Another type of nitric oxide detector is of semiconductive type. Semiconductive gas sensors employ a polycrystalline-oxide semiconductor material that is coated with porous metal electrodes to form a semiconductor "sandwich." The semiconductor material is typically formed, for example, of SnO2 or ZnO. The porous electrodes are typically formed of platinum and are used for measuring the conductivity of the semiconductor material. When gases, such as oxygen (O2), nitric oxide (NO), nitrogen dioxide (NO2), carbon monoxide (CO), and methane (CH4, natural gas) are absorbed on the surface of a semiconductor material, the electrons in the conduction band of the polycrystalline oxide are pinned in O2- surface states, which changes the conductivity of the semiconductor material. The surface conductivity of each semiconductor particle is slightly reduced through an interparticle barrier potential that depends upon the partial pressure of oxygen or other electron accepting gas absorbed on the semiconductor material. V. Lantto, R. Pomppainen, and S. Leppavouri, Sensors and Actuators, 14, 149 (1988). It appears that the sensitivity of the detector depends upon the enthalpy of the gas absorption onto the surface of the semiconductor, which determines coverage as a function of gas partial pressure and the ease of electron transfer to the gas molecule.
Although semiconductive gas sensors often have good sensitivity and fast response time, this type of detector is normally limited to operation at temperatures below about 300° C. and usually does not show long-term stability. The limitation to relatively low operating temperatures makes this type of detector susceptible to extraneous effects that include "memory effects" and temperature dependent water absorption. The memory effects are a function of the reversibility of the absorption of the gas particle on the surface of the semiconductor material, which typically requires that the semiconductive gas sensor to be operated at above 200° C. to achieve complete reversibility of absorption.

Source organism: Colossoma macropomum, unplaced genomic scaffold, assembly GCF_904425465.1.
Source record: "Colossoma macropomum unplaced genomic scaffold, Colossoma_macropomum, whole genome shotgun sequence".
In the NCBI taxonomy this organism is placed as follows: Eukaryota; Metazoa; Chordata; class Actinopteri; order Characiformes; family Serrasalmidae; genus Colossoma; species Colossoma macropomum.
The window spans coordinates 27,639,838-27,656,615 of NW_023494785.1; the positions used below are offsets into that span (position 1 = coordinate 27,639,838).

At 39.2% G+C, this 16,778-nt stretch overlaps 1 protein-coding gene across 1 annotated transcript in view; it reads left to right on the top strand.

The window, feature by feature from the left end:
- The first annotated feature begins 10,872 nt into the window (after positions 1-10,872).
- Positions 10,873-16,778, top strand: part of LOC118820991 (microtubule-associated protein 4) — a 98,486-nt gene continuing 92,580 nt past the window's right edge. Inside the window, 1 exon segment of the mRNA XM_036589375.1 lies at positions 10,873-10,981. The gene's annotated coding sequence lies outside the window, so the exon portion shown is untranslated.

Furthermore, the gas sensors of the semiconductive type are rarely selective to particular chemical species. However, at least one semiconductor material, In2 O3 --SnO2 (9:1 ratio by weight), has been reported to be selective to nitrogen dioxide (NO2) at temperatures of 200°-350° C. G. Sberveglierei, S. Groppelli, and G. Coccoli, Sensors and Actuators, 15, 235 (1988). Recently, a Cr2 O3 --Nb5 O5 semiconductive type detector with high selectivity for nitric oxide (NO) in the presence of nitrogen dioxide, carbon monoxide, and carbon dioxide has been reported. T. Ishihara, K. Shiokawa, K. Eguchi, and H. Arai, Chem, Lett., 997 (1988). However, the selectivity of this detector maximizes at 200° C. and disappears completely at 500° C. The loss of selectivity at high temperatures is induced by desorption and reduction of the semiconductor surface. In general, the strong temperature dependence of the selectivity and the small conductivity changes induced by the surface adsorption process have limited the use of this type of detector for quantitative measurements of nitric oxide.